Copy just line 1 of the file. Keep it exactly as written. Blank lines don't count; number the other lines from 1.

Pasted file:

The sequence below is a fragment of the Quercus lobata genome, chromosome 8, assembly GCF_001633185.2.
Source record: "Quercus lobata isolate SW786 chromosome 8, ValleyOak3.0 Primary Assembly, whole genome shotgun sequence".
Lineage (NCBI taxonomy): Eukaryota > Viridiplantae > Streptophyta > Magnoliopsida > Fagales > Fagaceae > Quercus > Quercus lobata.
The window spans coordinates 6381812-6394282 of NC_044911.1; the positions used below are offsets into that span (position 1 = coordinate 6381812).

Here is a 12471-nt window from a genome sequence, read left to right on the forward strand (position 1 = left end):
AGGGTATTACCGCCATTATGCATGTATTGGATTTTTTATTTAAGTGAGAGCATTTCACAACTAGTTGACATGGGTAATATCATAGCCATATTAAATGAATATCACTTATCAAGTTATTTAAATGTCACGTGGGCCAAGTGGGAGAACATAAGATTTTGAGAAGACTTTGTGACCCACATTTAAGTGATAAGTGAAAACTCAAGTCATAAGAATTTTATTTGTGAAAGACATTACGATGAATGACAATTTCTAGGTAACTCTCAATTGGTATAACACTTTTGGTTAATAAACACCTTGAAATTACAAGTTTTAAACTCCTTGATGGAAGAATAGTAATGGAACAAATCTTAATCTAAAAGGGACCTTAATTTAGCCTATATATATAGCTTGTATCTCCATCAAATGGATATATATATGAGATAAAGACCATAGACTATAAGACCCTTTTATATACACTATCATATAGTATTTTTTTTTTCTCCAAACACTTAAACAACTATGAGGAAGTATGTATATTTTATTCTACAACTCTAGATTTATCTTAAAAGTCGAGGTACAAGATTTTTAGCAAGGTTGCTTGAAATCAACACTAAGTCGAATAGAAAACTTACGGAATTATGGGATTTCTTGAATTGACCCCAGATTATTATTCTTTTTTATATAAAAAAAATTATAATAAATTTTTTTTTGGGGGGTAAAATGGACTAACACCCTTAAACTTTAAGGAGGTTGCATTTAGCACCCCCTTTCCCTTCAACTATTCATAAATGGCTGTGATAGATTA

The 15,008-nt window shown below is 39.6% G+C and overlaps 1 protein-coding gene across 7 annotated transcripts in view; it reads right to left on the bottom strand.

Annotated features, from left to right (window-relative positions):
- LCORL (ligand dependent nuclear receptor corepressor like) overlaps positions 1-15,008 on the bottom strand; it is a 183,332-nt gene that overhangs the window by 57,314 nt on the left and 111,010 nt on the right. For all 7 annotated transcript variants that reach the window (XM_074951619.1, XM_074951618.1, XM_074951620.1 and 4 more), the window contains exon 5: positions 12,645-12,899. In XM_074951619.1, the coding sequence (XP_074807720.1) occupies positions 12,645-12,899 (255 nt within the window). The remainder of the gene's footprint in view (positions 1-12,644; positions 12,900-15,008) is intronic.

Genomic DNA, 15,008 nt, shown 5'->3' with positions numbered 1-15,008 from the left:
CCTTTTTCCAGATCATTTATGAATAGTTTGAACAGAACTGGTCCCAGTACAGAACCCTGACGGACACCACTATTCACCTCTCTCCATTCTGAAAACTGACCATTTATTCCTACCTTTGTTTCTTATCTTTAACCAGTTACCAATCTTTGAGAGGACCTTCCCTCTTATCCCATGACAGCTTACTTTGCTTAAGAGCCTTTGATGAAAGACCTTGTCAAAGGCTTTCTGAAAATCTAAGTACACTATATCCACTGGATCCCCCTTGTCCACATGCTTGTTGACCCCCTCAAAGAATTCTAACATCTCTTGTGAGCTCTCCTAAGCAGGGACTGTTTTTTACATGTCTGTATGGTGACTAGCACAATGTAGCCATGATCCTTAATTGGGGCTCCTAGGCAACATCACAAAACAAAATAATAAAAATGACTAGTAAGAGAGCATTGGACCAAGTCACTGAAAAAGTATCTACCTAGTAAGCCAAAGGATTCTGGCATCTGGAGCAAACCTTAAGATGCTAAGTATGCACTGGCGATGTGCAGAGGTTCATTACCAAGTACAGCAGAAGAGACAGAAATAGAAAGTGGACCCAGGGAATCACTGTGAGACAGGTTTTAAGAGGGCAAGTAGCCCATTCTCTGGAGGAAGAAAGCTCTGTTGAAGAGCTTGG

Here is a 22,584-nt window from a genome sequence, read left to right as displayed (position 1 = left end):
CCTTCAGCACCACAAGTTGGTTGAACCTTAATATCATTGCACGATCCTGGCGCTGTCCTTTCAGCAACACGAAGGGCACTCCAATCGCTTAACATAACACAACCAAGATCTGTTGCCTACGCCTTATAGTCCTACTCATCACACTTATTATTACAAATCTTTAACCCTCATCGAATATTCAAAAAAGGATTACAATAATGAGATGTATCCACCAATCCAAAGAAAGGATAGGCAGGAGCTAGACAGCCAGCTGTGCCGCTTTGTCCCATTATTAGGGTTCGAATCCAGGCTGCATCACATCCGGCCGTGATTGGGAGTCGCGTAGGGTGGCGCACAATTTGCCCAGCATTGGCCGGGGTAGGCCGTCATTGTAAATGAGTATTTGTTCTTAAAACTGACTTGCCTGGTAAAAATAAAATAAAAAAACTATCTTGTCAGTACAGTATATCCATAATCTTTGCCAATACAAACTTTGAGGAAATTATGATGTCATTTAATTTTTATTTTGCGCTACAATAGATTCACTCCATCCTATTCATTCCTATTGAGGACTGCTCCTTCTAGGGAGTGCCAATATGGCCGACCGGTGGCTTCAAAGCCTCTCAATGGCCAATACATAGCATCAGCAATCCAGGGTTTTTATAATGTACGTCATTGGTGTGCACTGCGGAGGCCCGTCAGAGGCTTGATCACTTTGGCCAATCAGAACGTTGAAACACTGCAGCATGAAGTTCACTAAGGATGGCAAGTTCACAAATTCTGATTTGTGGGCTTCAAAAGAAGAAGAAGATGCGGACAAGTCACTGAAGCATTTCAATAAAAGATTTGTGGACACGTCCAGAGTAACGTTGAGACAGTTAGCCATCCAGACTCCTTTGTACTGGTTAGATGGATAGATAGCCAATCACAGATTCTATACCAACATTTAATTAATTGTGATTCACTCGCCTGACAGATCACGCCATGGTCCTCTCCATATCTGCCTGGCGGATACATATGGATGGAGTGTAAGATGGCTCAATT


The sequence below is a fragment of the Quercus lobata genome, chromosome 8, assembly GCF_001633185.2.